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Vincent Zhou expects to bounce back at Skate America

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Despite a “difficult summer” of dealing with a recurring back problem, Vincent Zhou believes he’s ready to perform at Skate America this weekend in Everett, Wash.

He spent the off-season healing his back; it was the same injury that plagued him at the 2018 World Championships in Milan in March. He was third after the short, but fell three times in the free skate and plummeted to 14th overall. Compare that to the PyeongChang Olympics, where finished sixth overall.

And month ago, he finished fourth overall at the U.S. International Classic. He said he is now back to full strength, consistently landing all of his quads again. During a recent media teleconference, he said that he is planning “more than two” quads for the Skate America free skate, but hasn’t settled on a total. His approach to this season, he said, is that it’s not all about the jumps.

The summer also gave Zhou time to recharge, especially through participating in so many shows.

“There’s not as much pressure to land quads – there’s no pressure to land quads, unless you’re crazy and wanna do quads in shows. It was just a fun way to enjoy the sport that I love. Because so much of the time, skating gets to be about the everyday pressure and stress and ‘you have to do this, you have to win.’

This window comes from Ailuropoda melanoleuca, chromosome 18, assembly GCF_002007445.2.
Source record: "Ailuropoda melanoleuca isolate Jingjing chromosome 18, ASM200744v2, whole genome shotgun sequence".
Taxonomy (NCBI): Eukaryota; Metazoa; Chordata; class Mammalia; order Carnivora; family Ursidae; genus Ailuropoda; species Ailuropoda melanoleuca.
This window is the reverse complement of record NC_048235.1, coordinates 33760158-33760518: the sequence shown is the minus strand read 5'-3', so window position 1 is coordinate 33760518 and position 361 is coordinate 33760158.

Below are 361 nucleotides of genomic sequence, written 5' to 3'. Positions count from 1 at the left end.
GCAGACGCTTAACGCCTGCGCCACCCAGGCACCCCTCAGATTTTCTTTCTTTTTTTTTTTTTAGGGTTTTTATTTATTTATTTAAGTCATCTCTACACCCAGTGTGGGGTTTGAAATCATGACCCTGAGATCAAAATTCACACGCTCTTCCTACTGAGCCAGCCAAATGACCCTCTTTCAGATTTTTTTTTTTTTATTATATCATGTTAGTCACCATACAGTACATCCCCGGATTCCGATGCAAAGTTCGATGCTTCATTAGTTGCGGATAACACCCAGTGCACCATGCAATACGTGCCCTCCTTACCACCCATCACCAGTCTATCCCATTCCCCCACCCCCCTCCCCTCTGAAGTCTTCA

“Doing shows this summer has definitely helped me get a little more comfortable with engaging with the audience. I’m still nowhere near good enough but I do my best. I’m working on choreography every day and it’s helping me to learn more aesthetic ways to engage with the audience. The transition from junior to senior involves learning how to actually keep your skating interesting, as opposed to throwing an arm towards the crowd and looking at them just to say you engaged with them. So, like I said, still got a long way to go. We’re working on all aspects of my skating.”

It’s a good reminder that the Olympic year was Zhou’s first season as a senior. He’s focused on the big picture, including the next Winter Olympics, Beijing 2022.